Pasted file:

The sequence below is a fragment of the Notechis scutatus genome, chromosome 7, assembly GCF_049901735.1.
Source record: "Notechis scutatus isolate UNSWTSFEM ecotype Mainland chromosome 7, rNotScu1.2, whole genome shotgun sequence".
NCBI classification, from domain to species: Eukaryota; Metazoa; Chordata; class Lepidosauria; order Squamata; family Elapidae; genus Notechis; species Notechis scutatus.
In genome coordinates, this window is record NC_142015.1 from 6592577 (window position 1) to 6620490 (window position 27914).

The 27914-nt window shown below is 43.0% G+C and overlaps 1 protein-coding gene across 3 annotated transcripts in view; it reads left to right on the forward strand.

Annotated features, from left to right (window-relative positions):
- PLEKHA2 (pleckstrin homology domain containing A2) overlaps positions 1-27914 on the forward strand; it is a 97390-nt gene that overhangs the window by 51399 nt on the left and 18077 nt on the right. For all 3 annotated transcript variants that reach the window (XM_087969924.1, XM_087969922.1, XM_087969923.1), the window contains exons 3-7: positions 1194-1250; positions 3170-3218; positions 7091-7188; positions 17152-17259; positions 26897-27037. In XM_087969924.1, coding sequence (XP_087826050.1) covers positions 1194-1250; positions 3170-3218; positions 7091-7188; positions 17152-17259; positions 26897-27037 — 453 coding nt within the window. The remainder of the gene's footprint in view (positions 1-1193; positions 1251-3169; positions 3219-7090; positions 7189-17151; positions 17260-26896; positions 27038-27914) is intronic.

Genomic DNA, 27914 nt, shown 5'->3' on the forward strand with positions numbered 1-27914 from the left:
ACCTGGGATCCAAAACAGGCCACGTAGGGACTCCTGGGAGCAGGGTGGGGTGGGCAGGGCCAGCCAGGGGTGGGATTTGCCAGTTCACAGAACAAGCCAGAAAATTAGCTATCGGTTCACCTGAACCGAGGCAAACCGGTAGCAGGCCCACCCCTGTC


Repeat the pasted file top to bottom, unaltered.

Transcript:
The sequence below is a fragment of the Notechis scutatus genome, chromosome 7, assembly GCF_049901735.1.
Source record: "Notechis scutatus isolate UNSWTSFEM ecotype Mainland chromosome 7, rNotScu1.2, whole genome shotgun sequence".
NCBI classification, from domain to species: Eukaryota; Metazoa; Chordata; class Lepidosauria; order Squamata; family Elapidae; genus Notechis; species Notechis scutatus.
In genome coordinates, this window is record NC_142015.1 from 6592577 (window position 1) to 6620490 (window position 27914).

The 27914-nt window shown below is 43.0% G+C and overlaps 1 protein-coding gene across 3 annotated transcripts in view; it reads left to right on the forward strand.

Annotated features, from left to right (window-relative positions):
- PLEKHA2 (pleckstrin homology domain containing A2) overlaps positions 1-27914 on the forward strand; it is a 97390-nt gene that overhangs the window by 51399 nt on the left and 18077 nt on the right. For all 3 annotated transcript variants that reach the window (XM_087969924.1, XM_087969922.1, XM_087969923.1), the window contains exons 3-7: positions 1194-1250; positions 3170-3218; positions 7091-7188; positions 17152-17259; positions 26897-27037. In XM_087969924.1, coding sequence (XP_087826050.1) covers positions 1194-1250; positions 3170-3218; positions 7091-7188; positions 17152-17259; positions 26897-27037 — 453 coding nt within the window. The remainder of the gene's footprint in view (positions 1-1193; positions 1251-3169; positions 3219-7090; positions 7189-17151; positions 17260-26896; positions 27038-27914) is intronic.

Genomic DNA, 27914 nt, shown 5'->3' on the forward strand with positions numbered 1-27914 from the left:
ACCTGGGATCCAAAACAGGCCACGTAGGGACTCCTGGGAGCAGGGTGGGGTGGGCAGGGCCAGCCAGGGGTGGGATTTGCCAGTTCACAGAACAAGCCAGAAAATTAGCTATCGGTTCACCTGAACCGAGGCAAACCGGTAGCAGGCCCACCCCTGTC